Gnomey, the garden blogger at Kingsbrae Gardens in St. Andrews, NB, made a good point the other day. How many new cultivars of hostas, heucheras or daylilies do we really need? Every year, there are countless new cultivars of perennials, vegetables, annuals, shrubs…you name it and there’s probably a new cultivar or two on offer. And while this is a very good thing in some ways for us gardeners, on the other hand it can be daunting for new gardeners to deal with. Which of the forty-seven heucheras should she plant in her garden? If there’s only room in his tiny back yard for one hosta, should it be Sagae, Paul’s Glory, Revolution, or Guacamole?
At the same time, many of us get very excited when we read about new and beautiful plants in magazines or catalogues or here on the Web. And believe it or not, while it’s daunting for home gardeners of all abilities to figure out what new plants to try—or even what new plants are out there, it’s even more daunting for those of us who are garden writers, who are expected to keep somewhat ‘up’ on what’s new and hot.
So what I’ve decided to do is pick out ten of my favourite old standards (perennials to start with) and profile each of them; then we’ll move to ten of the newest plants, whether they’re brand new and not even in our home gardens yet, or some that have come out in the past year or so. This should give us plenty of things to talk about over the next few entries…plus, it will make me think seriously about what my favourite plants are, and why; a good offering to suggest to new gardeners when they come to me asking about what they should plant. That’s always a tricky thing to suggest. “Plant what makes you happy” is what I tell people, and if they have specific interests I’m pleased to direct them to growers who specialize in one genus or another; daylilies, hostas, shrubs, heucheras, alpine plants, grasses…but we’ll talk about some general favourites of mine. Including, of course, both pros and cons.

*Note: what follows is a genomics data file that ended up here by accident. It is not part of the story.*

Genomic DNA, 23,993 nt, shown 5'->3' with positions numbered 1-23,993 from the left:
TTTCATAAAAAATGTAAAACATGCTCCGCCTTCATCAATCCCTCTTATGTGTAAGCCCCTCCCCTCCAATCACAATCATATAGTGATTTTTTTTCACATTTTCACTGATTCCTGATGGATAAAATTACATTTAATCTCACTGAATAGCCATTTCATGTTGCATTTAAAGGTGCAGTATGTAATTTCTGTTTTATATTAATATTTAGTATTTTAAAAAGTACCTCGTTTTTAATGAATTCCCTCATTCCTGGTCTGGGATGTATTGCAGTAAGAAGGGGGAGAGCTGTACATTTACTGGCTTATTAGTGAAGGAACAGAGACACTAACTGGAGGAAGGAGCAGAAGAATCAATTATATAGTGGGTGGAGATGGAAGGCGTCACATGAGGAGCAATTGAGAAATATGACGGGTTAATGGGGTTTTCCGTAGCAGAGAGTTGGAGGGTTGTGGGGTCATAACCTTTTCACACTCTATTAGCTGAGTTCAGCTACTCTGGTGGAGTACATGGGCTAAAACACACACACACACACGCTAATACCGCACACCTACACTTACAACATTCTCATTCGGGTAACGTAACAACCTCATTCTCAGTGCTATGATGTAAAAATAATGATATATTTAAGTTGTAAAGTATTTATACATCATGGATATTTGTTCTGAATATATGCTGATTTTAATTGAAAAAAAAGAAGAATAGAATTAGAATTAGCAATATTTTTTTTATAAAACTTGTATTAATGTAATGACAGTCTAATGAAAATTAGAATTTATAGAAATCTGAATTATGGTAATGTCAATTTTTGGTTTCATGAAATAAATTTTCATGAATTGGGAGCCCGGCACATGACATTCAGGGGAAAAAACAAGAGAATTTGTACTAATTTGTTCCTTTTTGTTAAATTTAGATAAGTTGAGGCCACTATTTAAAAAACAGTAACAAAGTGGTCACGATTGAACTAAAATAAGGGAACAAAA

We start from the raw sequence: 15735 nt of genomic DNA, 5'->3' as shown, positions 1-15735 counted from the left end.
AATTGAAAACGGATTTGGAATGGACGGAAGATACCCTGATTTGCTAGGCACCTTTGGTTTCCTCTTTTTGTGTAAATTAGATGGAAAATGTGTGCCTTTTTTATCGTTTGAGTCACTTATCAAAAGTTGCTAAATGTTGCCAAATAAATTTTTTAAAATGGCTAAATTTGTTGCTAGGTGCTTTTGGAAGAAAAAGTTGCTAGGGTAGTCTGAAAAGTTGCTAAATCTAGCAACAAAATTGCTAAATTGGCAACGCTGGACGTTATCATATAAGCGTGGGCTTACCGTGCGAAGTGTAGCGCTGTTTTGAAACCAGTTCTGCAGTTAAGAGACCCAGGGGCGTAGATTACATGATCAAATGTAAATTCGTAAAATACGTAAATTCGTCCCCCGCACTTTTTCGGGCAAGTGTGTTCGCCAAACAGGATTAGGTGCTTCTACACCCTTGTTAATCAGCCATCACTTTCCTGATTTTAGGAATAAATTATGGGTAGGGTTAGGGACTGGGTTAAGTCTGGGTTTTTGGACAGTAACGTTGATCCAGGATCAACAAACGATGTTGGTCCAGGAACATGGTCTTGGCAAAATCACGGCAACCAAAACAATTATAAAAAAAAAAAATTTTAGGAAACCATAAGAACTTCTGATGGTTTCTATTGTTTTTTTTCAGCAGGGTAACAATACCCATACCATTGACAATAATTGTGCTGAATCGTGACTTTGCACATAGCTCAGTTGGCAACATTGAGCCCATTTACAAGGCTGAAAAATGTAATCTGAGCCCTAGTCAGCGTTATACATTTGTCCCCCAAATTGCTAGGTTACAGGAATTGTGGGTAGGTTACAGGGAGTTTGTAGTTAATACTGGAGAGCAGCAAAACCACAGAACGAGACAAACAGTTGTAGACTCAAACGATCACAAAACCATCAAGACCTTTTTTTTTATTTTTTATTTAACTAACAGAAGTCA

First on the list is the coneflower, or Echinacea. To be technical, there are several different genera that are referred to as coneflowers; Rudbeckia, Ratibida, and Echinacea. While I like the first two just fine, I simply adore Echinaceas, so that’s the one I’m focusing on here.
Coneflowers make me instantly happy when I look at them in bloom. They are so tidy looking, with those striking central cones in various shades (depending on species/cultivar), and their neat, symmetrical ring of petals. Sure, there are plenty of daisy-flowered garden perennials, but echinacea has to be the star of them all. And even now, in late January, there are still cones hanging on in the garden, providing food to some songbirds and winter interest to the gardener.
Coneflowers perform best in full sun in well-drained soil, amended with compost or well-rotted manure. They’ll do okay in part shade but won’t bloom as heavily, and while some of the older species and hybrids usually do fine in my back bed, which is prone to being a bit on the wet side, last year one rotted off due to the excessive amounts of wet and rain. Clay isn’t good for them, and while I work away at adding as much compost and manure to that back bed as possible, it all takes time. The front beds, where drainage is better, is where our coneflowers have done best.